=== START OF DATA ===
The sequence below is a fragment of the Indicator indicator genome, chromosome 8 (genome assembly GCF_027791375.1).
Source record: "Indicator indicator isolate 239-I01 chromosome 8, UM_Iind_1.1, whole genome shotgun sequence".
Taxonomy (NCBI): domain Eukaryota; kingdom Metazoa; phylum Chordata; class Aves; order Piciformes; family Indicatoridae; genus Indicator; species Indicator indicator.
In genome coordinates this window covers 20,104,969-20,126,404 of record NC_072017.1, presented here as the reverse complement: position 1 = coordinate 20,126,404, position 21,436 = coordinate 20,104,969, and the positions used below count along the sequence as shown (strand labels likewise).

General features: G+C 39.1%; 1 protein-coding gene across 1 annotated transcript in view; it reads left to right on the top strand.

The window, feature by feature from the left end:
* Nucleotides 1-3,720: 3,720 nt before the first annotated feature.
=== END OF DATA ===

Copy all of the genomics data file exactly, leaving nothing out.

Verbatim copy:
The sequence below is a fragment of the Indicator indicator genome, chromosome 8 (genome assembly GCF_027791375.1).
Source record: "Indicator indicator isolate 239-I01 chromosome 8, UM_Iind_1.1, whole genome shotgun sequence".
Taxonomy (NCBI): domain Eukaryota; kingdom Metazoa; phylum Chordata; class Aves; order Piciformes; family Indicatoridae; genus Indicator; species Indicator indicator.
In genome coordinates this window covers 20,104,969-20,126,404 of record NC_072017.1, presented here as the reverse complement: position 1 = coordinate 20,126,404, position 21,436 = coordinate 20,104,969, and the positions used below count along the sequence as shown (strand labels likewise).

General features: G+C 39.1%; 1 protein-coding gene across 1 annotated transcript in view; it reads left to right on the top strand.

The window, feature by feature from the left end:
* Nucleotides 1-3,720: 3,720 nt before the first annotated feature.